Curtain Up: The New Testament
Rachel Ivor Waring
Chatto & Windus £16.99, pp360
From the moment of salvation and the message of salvation, the Bible’s narratives about grief are peppered with more grieving than mourning. Samuel, the young shepherd boy who becomes Jonah, cries, like so many biblical protagonists; Ruth, the Jewish girl, wipes her eyes, as families across the world have done, at the sight of their beloved ones suffering a death in the outback.
The grief of the child is emotionally intimate, instant and horrifically raw. Even the saints are forced to express their anguish. While Yahweh prays, Thomas cries. Jesus is soaked by the tears of an old woman mourning the death of her disabled child, a profound question of whether all suffering is a result of sin. The faith of those who will no longer live is severely tested. Some are found lifeless in their cradle. Others are offered poisoned coffee at the ceremony to purge the sin of their sins, creating a surprising sense of blasphemy for those who have sworn to God’s sanctity.
Here, Waring’s own grief is evoked; however, like the biblical grief, it is swiftly dismissed, and Waring’s mother, best friend and sister are, in turn, cast out. It is not so much that they are broken people as hurt by the world; but more that their vision of the whole world, from their grasp, is so clouded by grief. Their daughters, presumably lost in the great loom of love, are not to be found. What these non-descriptable women think is impossible to know.
But the story is as much about Mary as her child. All lost children have begun at something like this moment. The grief expressed by Mary is not just for the child; but for those around her and for her beloved community. How has God allowed a mother to become a victim? Waring’s experience of her mother’s grief (this was not a book meant for her to have written) reminds the reader of what makes grief so difficult. Its pain and re-emergence from silent pride is resisted, replayed in times of conflict and agony.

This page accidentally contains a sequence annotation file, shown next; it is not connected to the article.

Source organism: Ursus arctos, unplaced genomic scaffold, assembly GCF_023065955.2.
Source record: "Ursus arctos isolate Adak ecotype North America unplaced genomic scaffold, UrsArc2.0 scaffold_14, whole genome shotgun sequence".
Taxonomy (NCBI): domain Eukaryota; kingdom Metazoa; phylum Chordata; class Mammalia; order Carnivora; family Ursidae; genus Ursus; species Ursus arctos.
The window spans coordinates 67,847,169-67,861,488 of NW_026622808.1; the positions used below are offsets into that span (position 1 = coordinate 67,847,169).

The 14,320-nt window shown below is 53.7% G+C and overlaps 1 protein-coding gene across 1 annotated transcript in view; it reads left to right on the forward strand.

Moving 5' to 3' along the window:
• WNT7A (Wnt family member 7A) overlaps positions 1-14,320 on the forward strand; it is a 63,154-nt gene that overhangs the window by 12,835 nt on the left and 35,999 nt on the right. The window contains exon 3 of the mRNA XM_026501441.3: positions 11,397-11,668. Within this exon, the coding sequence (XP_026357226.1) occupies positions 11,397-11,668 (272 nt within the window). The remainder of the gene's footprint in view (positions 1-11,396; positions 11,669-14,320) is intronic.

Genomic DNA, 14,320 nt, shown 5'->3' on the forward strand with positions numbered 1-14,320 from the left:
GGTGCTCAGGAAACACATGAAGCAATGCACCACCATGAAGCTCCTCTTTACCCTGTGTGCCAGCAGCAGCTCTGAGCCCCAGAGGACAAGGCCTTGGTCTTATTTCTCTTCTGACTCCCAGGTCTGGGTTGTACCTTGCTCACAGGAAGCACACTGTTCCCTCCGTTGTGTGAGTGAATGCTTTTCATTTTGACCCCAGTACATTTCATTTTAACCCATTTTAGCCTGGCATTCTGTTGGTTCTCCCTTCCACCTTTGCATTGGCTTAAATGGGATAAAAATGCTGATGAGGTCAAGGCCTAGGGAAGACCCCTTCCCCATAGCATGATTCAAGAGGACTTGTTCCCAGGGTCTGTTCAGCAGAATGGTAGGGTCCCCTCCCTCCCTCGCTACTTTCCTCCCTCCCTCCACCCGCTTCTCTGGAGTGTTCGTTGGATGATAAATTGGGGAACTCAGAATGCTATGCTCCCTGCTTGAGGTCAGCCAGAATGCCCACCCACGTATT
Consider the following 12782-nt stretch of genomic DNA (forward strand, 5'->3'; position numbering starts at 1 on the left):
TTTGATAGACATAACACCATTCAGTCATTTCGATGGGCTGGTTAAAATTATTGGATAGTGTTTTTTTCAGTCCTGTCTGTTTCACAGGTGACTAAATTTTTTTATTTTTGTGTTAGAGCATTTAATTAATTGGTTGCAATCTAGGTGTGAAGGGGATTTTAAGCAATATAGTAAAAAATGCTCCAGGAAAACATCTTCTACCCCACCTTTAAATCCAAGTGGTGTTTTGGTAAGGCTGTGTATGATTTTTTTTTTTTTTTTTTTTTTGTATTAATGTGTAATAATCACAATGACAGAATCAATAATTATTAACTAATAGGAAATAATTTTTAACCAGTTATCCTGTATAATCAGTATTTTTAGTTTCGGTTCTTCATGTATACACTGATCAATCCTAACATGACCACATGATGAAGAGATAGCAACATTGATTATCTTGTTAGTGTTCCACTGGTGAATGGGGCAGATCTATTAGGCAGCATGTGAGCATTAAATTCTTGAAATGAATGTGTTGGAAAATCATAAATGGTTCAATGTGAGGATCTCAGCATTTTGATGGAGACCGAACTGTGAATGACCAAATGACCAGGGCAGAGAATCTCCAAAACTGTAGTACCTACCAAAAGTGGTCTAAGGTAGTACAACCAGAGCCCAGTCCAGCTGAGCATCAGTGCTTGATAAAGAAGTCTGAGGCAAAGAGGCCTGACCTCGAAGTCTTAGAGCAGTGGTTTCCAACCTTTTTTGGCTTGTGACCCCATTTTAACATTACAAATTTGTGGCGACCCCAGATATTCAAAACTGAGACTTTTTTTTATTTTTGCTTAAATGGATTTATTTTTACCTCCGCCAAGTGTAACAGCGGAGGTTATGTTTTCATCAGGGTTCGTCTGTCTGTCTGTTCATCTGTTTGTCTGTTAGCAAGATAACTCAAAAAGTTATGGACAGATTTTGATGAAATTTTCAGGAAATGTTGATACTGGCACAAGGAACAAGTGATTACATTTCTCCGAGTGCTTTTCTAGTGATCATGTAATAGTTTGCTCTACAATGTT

After childbirth, more than any other time in the woman’s life, she should be stepping into a new world and free from her old perception of the world. When she falls to pieces again – there was good reason for her to do so – it seems as if it is a world gradually taking her again. The Bible also, counterpointed by pain and suffering, gives us a vision of a new world, a God who loves his children, re-formed and redeemed. Why the injuries to Mary, to Paul, to Jesus, the crucified mother and leader, so easily continue? The theme is mooted at the end: if there were no harm, then where were the acts of evil? A new world, the world of God’s heart, begins with love. God is caring, loves and protects the vulnerable.
All three of these women are from a Jewish community; as are Israelites throughout the Bible, even Jeremiah, whose chronicness is marked by sorrow. What distinguishes, to me, the bereaved mothers is their search for meaning, after the death of their children. For them, in a world so deaf to their cries, there is no other way but to look to God, to God’s forgiveness. The label ‘intellectual’ is not significant. We need wisdom, not intellect. It is the kind of knowledgable knowing that, looking back at the mothers and father in the death of their own children, we recognise to be fundamental to the Christian community, of which they were devout. Mary will never truly understand what she has done. She remains in an unspoken tender state. From Paul’s heart, to Thomas’s hands, they both know that they are God’s children, and God is. Their grief is not pure anger or bitterness; they never use their grief to serve their purpose.
Waring’s experience of her mother’s pain is the source of her, at times, tone of voice and her deliberately placed syntax. She gives us a woman’s grief, subtly holding us up in connection with her own. We can only hope for a woman’s heart, like any human one, to be honest, to know the truth; that it will not lead to destruction but to love.